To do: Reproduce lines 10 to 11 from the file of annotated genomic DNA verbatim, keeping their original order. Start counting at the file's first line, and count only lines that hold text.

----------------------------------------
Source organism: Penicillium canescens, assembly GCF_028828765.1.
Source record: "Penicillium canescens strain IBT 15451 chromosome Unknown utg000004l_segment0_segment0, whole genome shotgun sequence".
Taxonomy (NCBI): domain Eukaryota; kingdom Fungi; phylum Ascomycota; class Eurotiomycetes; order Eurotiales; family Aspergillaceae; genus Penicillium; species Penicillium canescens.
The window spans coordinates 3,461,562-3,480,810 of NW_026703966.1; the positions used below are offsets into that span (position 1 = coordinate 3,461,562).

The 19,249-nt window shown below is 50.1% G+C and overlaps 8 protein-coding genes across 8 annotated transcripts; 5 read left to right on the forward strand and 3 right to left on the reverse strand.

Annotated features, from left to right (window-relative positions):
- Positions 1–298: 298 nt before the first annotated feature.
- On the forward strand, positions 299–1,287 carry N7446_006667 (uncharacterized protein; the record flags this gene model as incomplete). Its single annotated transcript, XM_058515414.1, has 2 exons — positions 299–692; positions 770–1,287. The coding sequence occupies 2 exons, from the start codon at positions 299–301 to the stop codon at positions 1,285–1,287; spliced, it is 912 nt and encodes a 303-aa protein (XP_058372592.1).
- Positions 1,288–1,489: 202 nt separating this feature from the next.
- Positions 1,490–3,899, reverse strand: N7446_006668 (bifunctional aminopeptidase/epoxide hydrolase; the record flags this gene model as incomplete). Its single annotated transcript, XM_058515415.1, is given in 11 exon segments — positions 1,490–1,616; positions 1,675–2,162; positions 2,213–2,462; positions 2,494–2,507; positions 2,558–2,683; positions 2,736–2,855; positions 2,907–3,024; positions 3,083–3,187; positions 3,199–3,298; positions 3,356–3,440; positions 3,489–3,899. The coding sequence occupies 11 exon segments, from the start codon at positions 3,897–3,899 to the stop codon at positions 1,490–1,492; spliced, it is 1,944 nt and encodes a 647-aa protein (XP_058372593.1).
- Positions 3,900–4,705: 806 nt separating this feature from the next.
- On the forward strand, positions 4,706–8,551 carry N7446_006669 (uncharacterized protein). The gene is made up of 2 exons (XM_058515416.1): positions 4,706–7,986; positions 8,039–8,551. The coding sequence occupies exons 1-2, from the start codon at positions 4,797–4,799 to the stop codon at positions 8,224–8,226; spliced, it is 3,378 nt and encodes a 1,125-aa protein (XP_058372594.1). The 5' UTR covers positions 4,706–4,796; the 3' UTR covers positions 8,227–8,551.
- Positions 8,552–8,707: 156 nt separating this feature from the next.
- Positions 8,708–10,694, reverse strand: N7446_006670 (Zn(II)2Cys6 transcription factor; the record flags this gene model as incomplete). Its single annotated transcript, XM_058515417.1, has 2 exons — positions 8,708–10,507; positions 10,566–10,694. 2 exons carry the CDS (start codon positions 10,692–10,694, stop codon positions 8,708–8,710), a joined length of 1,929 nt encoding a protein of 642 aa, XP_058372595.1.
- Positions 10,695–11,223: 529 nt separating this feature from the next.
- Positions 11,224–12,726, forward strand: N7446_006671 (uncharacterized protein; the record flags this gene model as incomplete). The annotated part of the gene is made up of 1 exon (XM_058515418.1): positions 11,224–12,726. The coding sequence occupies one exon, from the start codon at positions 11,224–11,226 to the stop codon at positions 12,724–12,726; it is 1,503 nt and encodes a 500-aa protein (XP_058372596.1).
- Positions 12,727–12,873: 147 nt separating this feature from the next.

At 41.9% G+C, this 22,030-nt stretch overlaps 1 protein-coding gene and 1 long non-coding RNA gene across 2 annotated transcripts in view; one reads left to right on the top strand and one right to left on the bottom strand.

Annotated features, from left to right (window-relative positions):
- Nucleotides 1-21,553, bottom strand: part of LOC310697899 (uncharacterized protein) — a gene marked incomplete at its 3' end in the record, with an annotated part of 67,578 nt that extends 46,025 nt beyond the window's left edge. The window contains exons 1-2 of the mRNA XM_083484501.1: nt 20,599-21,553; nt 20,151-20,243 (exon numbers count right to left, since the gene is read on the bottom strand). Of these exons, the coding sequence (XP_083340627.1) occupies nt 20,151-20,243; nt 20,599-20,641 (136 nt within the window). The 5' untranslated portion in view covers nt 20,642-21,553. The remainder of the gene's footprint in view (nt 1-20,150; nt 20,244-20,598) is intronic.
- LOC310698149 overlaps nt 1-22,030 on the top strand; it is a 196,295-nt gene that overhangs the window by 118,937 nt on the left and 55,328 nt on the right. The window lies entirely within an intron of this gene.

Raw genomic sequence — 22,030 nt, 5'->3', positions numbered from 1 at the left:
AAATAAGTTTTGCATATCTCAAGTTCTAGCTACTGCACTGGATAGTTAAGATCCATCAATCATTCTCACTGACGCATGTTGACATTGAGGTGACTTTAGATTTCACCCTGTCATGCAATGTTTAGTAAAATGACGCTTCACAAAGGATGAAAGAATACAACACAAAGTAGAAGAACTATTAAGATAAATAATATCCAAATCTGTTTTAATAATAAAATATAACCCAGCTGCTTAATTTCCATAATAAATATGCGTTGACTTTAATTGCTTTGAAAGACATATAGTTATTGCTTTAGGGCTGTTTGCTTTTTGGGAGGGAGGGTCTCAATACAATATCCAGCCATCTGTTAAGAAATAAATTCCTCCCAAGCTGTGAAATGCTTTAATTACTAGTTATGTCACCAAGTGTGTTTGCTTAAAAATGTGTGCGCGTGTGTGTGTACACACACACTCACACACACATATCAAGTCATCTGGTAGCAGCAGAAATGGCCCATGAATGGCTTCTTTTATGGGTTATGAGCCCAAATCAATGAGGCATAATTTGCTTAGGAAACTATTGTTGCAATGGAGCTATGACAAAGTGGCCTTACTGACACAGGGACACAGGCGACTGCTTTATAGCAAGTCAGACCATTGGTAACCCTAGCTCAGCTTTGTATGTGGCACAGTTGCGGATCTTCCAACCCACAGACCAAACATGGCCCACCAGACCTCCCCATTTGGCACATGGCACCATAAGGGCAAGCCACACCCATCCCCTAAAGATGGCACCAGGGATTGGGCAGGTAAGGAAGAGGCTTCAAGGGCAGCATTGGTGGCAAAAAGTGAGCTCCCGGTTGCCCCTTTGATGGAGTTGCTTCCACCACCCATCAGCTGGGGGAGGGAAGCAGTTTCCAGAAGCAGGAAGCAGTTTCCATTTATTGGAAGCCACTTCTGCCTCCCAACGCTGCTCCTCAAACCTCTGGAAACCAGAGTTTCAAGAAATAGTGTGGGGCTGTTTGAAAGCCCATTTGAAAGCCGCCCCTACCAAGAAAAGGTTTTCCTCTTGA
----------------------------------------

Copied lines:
- Positions 1,490–3,899, reverse strand: N7446_006668 (bifunctional aminopeptidase/epoxide hydrolase; the record flags this gene model as incomplete). Its single annotated transcript, XM_058515415.1, is given in 11 exon segments — positions 1,490–1,616; positions 1,675–2,162; positions 2,213–2,462; positions 2,494–2,507; positions 2,558–2,683; positions 2,736–2,855; positions 2,907–3,024; positions 3,083–3,187; positions 3,199–3,298; positions 3,356–3,440; positions 3,489–3,899. The coding sequence occupies 11 exon segments, from the start codon at positions 3,897–3,899 to the stop codon at positions 1,490–1,492; spliced, it is 1,944 nt and encodes a 647-aa protein (XP_058372593.1).
- Positions 3,900–4,705: 806 nt separating this feature from the next.